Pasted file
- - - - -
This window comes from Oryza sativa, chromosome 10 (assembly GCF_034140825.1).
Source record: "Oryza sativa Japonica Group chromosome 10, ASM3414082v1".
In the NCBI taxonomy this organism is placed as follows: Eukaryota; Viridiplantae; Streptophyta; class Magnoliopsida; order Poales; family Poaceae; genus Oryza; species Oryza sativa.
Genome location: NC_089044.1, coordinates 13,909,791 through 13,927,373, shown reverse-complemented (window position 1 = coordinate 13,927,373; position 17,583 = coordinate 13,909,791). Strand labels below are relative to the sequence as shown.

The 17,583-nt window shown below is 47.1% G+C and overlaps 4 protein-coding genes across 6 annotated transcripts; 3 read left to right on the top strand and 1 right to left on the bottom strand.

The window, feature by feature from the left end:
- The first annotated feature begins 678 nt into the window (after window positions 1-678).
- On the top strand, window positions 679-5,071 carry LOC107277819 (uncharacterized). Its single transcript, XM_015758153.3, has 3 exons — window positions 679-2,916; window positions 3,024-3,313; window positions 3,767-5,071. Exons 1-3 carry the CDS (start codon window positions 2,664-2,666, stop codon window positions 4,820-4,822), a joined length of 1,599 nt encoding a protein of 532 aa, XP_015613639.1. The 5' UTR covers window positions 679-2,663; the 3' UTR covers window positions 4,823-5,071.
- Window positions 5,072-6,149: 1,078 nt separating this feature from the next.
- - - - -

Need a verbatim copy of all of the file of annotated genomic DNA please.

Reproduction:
This window comes from Oryza sativa, chromosome 10 (assembly GCF_034140825.1).
Source record: "Oryza sativa Japonica Group chromosome 10, ASM3414082v1".
In the NCBI taxonomy this organism is placed as follows: Eukaryota; Viridiplantae; Streptophyta; class Magnoliopsida; order Poales; family Poaceae; genus Oryza; species Oryza sativa.
Genome location: NC_089044.1, coordinates 13,909,791 through 13,927,373, shown reverse-complemented (window position 1 = coordinate 13,927,373; position 17,583 = coordinate 13,909,791). Strand labels below are relative to the sequence as shown.

The 17,583-nt window shown below is 47.1% G+C and overlaps 4 protein-coding genes across 6 annotated transcripts; 3 read left to right on the top strand and 1 right to left on the bottom strand.

The window, feature by feature from the left end:
- The first annotated feature begins 678 nt into the window (after window positions 1-678).
- On the top strand, window positions 679-5,071 carry LOC107277819 (uncharacterized). Its single transcript, XM_015758153.3, has 3 exons — window positions 679-2,916; window positions 3,024-3,313; window positions 3,767-5,071. Exons 1-3 carry the CDS (start codon window positions 2,664-2,666, stop codon window positions 4,820-4,822), a joined length of 1,599 nt encoding a protein of 532 aa, XP_015613639.1. The 5' UTR covers window positions 679-2,663; the 3' UTR covers window positions 4,823-5,071.
- Window positions 5,072-6,149: 1,078 nt separating this feature from the next.